By Choekyi Lhamo
General Manoj Mukund takes charge as Chief f of Army Staff- Photo PTI (ThePrint)
DHARAMSHALA, JAN 4: India’s new Army Chief Manoj Mukund Naravane’s suggested that it must hold back China’s border issue till Tibet is ‘settled’ on his acceptance speech on the New Year’s Eve. General Manoj Mukund Naravanae took over as the 28th Chief of the Army Staff (COAS) on Tuesday succeeding General Bipin Rawat, reports The Print
. He has suggested that India should have a ‘greater vigilance’ in its northern borders including the disputed region of Aksai Chin, Arunachal Pradesh and Kashmir along with Ladakh.
The statement from the Army chief implied that their military strength has the capability of tackling any major terrorism threats from these northern regions including Pakistan. China’s muted response over the recent Pulwana attack in Jammu & Kashmir has complicated the already tensed border problems with India. He is clear that under his new leadership, the Indian chief can enhance its strategic military capabilities.
India shares the border with China, Nepal and Bhutan on the northern front where border tension has been high in the last decades. “We have been giving attention to our western front in the past. The northern front now also requires an equal amount of attention,” the new Army chief told the media. The Bharatiya Janata Party (BJP) has not implemented new changes in the discussions over border dispute but has surely changed their response mechanism. This change in rhetoric will not only be noted by Islamabad but also by Beijing.
Beijing also took a neutral position over the Balakot strike in response to the Pulwama attack and merely asked both the countries to ‘show restraint’. China’s Foreign Minister Wang Yi had talks with India over the disputed region here in Dec where a draft framework has been proposed that India is now going over. The proposal has directed the Army to not only outline the focus area but the ‘how’ as well. Gen Naravane told ThePrint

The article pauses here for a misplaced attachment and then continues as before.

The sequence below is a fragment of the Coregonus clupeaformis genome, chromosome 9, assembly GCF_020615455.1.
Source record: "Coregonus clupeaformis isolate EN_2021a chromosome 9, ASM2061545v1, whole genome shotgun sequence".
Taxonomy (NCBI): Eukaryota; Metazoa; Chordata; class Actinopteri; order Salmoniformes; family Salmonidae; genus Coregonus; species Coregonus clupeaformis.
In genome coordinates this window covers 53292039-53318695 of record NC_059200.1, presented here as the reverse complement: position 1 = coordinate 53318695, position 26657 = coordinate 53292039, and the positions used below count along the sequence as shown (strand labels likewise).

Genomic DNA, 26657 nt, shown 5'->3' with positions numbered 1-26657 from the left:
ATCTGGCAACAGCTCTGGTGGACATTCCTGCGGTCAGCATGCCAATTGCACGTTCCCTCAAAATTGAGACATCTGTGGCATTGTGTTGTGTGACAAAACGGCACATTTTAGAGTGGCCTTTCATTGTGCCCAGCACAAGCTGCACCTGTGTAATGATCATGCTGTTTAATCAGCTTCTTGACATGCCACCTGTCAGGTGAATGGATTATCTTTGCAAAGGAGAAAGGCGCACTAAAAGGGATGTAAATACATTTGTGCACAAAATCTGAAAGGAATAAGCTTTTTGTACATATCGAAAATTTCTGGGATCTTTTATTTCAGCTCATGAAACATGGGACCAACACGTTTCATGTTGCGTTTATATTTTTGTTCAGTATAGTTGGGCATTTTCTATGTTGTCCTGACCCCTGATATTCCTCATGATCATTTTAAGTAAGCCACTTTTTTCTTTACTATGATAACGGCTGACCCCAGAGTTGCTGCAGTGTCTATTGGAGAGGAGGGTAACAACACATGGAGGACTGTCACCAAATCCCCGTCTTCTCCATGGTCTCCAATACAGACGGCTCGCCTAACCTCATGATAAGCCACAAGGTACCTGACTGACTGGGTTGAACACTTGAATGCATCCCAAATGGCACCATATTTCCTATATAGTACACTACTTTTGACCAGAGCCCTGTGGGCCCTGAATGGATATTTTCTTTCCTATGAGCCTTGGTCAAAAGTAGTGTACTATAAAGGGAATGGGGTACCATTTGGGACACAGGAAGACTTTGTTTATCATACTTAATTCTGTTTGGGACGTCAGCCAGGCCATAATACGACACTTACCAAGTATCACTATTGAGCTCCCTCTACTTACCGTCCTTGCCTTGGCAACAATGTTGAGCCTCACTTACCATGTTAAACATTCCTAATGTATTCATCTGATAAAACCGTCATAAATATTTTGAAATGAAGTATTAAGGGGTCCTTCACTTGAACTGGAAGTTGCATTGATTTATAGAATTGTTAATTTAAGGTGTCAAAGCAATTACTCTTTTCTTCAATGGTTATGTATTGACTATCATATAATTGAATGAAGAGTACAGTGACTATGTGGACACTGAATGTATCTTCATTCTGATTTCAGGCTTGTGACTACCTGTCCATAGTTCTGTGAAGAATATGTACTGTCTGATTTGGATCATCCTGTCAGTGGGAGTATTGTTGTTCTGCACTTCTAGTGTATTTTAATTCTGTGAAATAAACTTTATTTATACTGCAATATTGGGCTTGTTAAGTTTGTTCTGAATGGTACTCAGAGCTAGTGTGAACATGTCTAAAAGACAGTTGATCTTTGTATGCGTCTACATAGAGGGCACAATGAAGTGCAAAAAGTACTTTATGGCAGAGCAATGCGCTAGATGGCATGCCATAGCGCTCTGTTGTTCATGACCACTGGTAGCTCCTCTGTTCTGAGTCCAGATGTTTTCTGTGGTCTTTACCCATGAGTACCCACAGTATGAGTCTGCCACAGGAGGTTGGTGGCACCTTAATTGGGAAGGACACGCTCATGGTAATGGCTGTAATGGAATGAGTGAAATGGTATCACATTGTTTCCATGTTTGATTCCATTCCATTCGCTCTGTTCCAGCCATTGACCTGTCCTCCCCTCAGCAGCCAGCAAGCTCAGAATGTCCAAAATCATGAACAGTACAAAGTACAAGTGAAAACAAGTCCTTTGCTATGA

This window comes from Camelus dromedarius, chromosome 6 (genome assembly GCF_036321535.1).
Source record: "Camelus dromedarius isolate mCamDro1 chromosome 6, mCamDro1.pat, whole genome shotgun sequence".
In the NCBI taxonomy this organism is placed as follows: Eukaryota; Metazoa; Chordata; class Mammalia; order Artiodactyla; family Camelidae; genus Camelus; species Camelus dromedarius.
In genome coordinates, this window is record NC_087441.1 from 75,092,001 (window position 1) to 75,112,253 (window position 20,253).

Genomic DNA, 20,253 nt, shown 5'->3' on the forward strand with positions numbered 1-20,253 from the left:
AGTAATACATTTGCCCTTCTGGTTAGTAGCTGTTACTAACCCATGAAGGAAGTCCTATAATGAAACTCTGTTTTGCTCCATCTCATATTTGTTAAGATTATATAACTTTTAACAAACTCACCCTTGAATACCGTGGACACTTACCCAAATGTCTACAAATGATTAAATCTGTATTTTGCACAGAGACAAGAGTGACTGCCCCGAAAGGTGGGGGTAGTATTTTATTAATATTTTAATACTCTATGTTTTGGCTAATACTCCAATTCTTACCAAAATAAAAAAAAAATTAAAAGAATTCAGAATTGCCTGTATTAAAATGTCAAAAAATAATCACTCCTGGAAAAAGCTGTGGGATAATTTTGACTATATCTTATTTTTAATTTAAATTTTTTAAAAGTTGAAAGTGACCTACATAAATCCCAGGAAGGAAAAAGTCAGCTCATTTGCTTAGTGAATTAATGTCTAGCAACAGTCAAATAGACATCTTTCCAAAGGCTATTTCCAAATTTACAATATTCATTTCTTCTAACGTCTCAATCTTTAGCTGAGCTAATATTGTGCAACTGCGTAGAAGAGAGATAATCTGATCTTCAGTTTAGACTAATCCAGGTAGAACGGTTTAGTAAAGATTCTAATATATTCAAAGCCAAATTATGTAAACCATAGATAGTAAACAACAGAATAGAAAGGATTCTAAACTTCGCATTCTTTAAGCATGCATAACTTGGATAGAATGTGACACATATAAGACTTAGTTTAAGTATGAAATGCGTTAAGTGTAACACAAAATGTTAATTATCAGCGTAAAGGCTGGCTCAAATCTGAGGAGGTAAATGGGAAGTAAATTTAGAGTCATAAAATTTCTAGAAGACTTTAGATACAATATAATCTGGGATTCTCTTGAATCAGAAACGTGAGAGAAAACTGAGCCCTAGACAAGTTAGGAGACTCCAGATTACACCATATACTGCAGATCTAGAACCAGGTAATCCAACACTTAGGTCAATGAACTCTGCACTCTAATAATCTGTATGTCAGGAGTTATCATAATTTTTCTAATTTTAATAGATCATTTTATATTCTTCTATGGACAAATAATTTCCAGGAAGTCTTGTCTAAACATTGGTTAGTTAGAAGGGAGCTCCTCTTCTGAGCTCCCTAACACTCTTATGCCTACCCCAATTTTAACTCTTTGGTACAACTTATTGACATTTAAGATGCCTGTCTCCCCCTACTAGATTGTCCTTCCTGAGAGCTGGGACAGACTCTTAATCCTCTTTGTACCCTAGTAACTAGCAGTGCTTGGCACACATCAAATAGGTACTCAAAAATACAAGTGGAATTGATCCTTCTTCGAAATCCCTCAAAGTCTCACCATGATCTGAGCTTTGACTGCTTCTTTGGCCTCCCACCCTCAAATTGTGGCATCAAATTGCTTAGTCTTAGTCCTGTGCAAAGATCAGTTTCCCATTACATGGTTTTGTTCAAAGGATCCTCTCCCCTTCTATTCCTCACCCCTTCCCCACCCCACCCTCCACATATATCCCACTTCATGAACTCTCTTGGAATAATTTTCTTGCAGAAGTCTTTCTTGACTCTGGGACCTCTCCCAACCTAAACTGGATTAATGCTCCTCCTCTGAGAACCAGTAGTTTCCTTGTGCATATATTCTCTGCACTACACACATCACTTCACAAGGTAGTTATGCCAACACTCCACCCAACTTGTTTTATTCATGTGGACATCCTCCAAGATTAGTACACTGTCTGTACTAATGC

that India needs to be firm in dealing with China: We don’t want to be aggressive but firm.
Indian army is laying out its plans to achieve what the chief had earlier described as “eventual solution” for the India-China border. This specific area concerns former Tibet-India border from Aksai Chin to Arunachal Pradesh. New Delhi has repeatedly reminded Beijing that India’s stand on Aksai Chin remains unchanged from the time Prime Minister Jawaharlal Nehru described Aksai China as “part of the Ladakh region of India for centuries” and that this border was a “firm and definite one which was not open to discussion with anybody”.
China’s discomfort over India’s move regarding Article 370 and the creation of two new Union Territories, Jammu & Kashmir and Ladakh, has intensified the stance of the Indian side. The overjoyed response from the Ladakhi community also reflects a certain acceptance of the Indian state over the Chinese imminent takeover of disputed regions. When asked about the statements on “taking over POK”, he said that “the Army analyses all threats and strategizes accordingly”.
The guidelines agreed upon in 2005 proposed by China had plans to resolve border dispute whereby a new set of code of conduct to maintain peace and setting up a hotline between the Indian Army and People’s Liberation Army (PLA) was established to avoid incidents like Doklam in the future. It is also evident that until as late as 1963, India shared a border with Tibet, and not China, when the Indo Tibetan Border Police (ITBP) was raised. Hence, the ‘dispute’ being a fairly ‘new’ phenomenon, India would do well to hasten slowly on the border issues until the Tibet freedom issue is settled. This new emerging discussion only followed after the popular discourse on India and China’s relationship strengthened.